Kylie M. Denesha played Hannah’s fellow teacher, Karen Wright, and the 18-year-old senior echoed Hannah’s sentiments about how special an experience “The Children’s Hour” was.
“Being able to graduate, winning the state finals, with some of the best people that I’ve been graced to know and perform with, is really rewarding,” she said. Kylie, who is choosing between the University of Vermont and University of Massachusetts Amherst for college, said that she will hate leaving “some of the closest friends that I could possibly make” upon graduation.
“I can’t wait to come back and see what they have next year,” she said.
Play's Meaningful Impact
Despite playing Mary Tilford, the little girl who lies about her teachers, setting up the play’s tragic consequences, Amanda E. Ross said that she loves her character. The 16-year-old junior said that Mary’s search for meaning and attention in her relationships with others resonated with her. She also said that the show had a deep impact on everyone involved.
“We’re all going to carry a little piece of our characters with us forever; it’s just been such a beautiful, amazing journey,” she said.
We’re all going to carry a little piece of our characters with us forever; it’s just been such a beautiful, amazing journey.
Ms. Murphy said that theater festival is an actual class that she teaches, and her process for deciding on which play to produce begins with her reading about 30 plays between June and July. From that list of 30, she narrows it down to 10 that she then presents to her class at the start of the new school year. She said that she already knew that the makeup of this year’s class was going to be predominantly women, so she read only women’s plays; among them the Southern female ensemble play “Crimes of the Heart” by Beth Henley.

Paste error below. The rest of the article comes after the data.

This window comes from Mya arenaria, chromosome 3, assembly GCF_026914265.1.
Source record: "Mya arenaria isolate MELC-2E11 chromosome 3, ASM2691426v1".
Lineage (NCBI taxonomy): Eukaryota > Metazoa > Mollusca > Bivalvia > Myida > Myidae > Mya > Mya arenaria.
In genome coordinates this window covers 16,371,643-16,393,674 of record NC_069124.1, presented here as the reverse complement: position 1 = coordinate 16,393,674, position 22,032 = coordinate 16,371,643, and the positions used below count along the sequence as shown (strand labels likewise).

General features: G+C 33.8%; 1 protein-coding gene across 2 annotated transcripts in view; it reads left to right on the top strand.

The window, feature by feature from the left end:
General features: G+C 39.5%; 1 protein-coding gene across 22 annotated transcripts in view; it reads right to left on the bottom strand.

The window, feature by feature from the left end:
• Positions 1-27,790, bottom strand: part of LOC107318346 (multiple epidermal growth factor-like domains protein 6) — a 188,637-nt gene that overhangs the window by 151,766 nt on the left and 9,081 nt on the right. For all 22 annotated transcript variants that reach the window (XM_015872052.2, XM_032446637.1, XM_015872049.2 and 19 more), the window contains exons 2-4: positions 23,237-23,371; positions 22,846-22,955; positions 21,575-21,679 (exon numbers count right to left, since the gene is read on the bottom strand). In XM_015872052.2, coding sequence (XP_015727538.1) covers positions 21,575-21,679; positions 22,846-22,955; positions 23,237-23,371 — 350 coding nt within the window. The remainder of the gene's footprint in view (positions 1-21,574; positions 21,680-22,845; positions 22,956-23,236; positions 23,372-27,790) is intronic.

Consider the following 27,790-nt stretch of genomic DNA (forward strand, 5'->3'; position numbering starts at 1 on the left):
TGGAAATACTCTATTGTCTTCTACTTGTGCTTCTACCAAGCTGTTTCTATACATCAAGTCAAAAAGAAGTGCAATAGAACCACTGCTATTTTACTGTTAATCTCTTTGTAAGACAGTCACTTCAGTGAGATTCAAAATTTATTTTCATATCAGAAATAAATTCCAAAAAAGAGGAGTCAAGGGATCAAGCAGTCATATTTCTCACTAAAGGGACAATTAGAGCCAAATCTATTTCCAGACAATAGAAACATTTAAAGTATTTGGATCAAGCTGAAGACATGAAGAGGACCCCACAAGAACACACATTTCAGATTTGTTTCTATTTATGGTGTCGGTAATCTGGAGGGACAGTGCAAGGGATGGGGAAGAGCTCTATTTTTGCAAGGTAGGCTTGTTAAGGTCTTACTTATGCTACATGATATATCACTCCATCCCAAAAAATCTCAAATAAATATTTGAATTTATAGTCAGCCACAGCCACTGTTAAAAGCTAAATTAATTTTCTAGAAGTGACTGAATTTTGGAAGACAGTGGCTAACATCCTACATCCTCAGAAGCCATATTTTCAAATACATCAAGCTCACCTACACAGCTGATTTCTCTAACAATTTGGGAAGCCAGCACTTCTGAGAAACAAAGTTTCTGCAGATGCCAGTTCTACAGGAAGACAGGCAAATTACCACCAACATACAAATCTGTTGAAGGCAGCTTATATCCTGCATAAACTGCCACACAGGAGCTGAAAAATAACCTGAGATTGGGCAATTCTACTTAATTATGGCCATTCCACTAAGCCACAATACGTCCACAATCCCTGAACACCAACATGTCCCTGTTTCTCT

“When I first start reading plays, I always go back to the piece that on the first read made me go just ‘wow!’ and caused some sort of visceral or internal reaction in me,” she said.
It was that kind of reaction that Ms. Murphy said she had to “The Children’s Hour.” She said that she put it away and read a number of other plays but kept going back to it because of the reaction she had to it.
A play should make a person feel and think, she said, and it should teach something to the students performing in it. Ms. Murphy said “The Children’s Hour” taught her students a lot.
“It taught them about tolerance, and the world today and how far, hopefully, we have made strides in tolerance,” she said.
No rest for the weary or the honored, however, as the drama club opens a musical version of Louisa May Alcott’s classic novel, “Little Women” one week from tonight. Performances are Thursday, April 4, at 6:30 PM; Friday, April 5, and Saturday, April 6, at 7 PM; and Sunday, April 7, at 2 PM. The show will be performed in the Beth Bourne Auditorium at Bourne High School. Tickets are $6 for students, $14 for adults and $12 for senior citizens. Reservations can be made by calling 508-759-0699.